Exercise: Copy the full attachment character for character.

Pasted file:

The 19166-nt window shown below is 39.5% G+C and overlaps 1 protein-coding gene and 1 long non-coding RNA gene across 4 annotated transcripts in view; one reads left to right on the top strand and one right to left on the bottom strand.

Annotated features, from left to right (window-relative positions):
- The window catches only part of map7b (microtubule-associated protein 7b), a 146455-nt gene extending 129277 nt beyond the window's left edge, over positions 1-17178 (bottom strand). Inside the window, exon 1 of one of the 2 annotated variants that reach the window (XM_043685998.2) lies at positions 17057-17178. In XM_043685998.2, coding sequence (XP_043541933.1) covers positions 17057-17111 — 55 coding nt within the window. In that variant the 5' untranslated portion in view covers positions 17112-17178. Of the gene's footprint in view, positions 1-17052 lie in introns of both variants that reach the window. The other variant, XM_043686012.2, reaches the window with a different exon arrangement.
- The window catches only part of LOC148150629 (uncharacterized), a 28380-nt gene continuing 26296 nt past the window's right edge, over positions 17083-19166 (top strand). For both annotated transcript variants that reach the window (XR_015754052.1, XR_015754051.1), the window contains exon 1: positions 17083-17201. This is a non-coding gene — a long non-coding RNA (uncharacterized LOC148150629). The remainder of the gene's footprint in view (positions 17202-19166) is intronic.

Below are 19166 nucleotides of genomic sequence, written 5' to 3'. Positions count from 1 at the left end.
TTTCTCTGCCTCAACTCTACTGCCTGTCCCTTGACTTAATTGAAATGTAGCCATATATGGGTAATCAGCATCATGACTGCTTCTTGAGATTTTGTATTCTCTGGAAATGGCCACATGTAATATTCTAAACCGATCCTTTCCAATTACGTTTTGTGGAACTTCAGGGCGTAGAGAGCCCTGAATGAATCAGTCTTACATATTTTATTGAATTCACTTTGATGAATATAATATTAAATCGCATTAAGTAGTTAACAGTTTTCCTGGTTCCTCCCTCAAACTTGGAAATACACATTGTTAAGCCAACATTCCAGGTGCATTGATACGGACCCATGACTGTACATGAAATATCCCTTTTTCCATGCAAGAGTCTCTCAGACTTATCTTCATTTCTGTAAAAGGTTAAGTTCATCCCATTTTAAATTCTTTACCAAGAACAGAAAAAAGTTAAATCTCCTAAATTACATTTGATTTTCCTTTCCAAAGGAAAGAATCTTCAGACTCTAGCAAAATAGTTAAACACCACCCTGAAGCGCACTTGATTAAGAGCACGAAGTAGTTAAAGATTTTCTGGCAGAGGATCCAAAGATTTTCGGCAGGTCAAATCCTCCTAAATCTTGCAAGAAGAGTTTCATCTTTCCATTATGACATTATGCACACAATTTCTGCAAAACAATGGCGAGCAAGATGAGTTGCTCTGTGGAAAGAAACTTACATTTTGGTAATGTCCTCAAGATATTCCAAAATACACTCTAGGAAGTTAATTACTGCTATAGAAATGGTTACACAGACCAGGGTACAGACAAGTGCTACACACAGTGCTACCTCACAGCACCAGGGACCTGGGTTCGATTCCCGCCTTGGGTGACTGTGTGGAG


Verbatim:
The 19166-nt window shown below is 39.5% G+C and overlaps 1 protein-coding gene and 1 long non-coding RNA gene across 4 annotated transcripts in view; one reads left to right on the top strand and one right to left on the bottom strand.

Annotated features, from left to right (window-relative positions):
- The window catches only part of map7b (microtubule-associated protein 7b), a 146455-nt gene extending 129277 nt beyond the window's left edge, over positions 1-17178 (bottom strand). Inside the window, exon 1 of one of the 2 annotated variants that reach the window (XM_043685998.2) lies at positions 17057-17178. In XM_043685998.2, coding sequence (XP_043541933.1) covers positions 17057-17111 — 55 coding nt within the window. In that variant the 5' untranslated portion in view covers positions 17112-17178. Of the gene's footprint in view, positions 1-17052 lie in introns of both variants that reach the window. The other variant, XM_043686012.2, reaches the window with a different exon arrangement.
- The window catches only part of LOC148150629 (uncharacterized), a 28380-nt gene continuing 26296 nt past the window's right edge, over positions 17083-19166 (top strand). For both annotated transcript variants that reach the window (XR_015754052.1, XR_015754051.1), the window contains exon 1: positions 17083-17201. This is a non-coding gene — a long non-coding RNA (uncharacterized LOC148150629). The remainder of the gene's footprint in view (positions 17202-19166) is intronic.

Below are 19166 nucleotides of genomic sequence, written 5' to 3'. Positions count from 1 at the left end.
TTTCTCTGCCTCAACTCTACTGCCTGTCCCTTGACTTAATTGAAATGTAGCCATATATGGGTAATCAGCATCATGACTGCTTCTTGAGATTTTGTATTCTCTGGAAATGGCCACATGTAATATTCTAAACCGATCCTTTCCAATTACGTTTTGTGGAACTTCAGGGCGTAGAGAGCCCTGAATGAATCAGTCTTACATATTTTATTGAATTCACTTTGATGAATATAATATTAAATCGCATTAAGTAGTTAACAGTTTTCCTGGTTCCTCCCTCAAACTTGGAAATACACATTGTTAAGCCAACATTCCAGGTGCATTGATACGGACCCATGACTGTACATGAAATATCCCTTTTTCCATGCAAGAGTCTCTCAGACTTATCTTCATTTCTGTAAAAGGTTAAGTTCATCCCATTTTAAATTCTTTACCAAGAACAGAAAAAAGTTAAATCTCCTAAATTACATTTGATTTTCCTTTCCAAAGGAAAGAATCTTCAGACTCTAGCAAAATAGTTAAACACCACCCTGAAGCGCACTTGATTAAGAGCACGAAGTAGTTAAAGATTTTCTGGCAGAGGATCCAAAGATTTTCGGCAGGTCAAATCCTCCTAAATCTTGCAAGAAGAGTTTCATCTTTCCATTATGACATTATGCACACAATTTCTGCAAAACAATGGCGAGCAAGATGAGTTGCTCTGTGGAAAGAAACTTACATTTTGGTAATGTCCTCAAGATATTCCAAAATACACTCTAGGAAGTTAATTACTGCTATAGAAATGGTTACACAGACCAGGGTACAGACAAGTGCTACACACAGTGCTACCTCACAGCACCAGGGACCTGGGTTCGATTCCCGCCTTGGGTGACTGTGTGGAG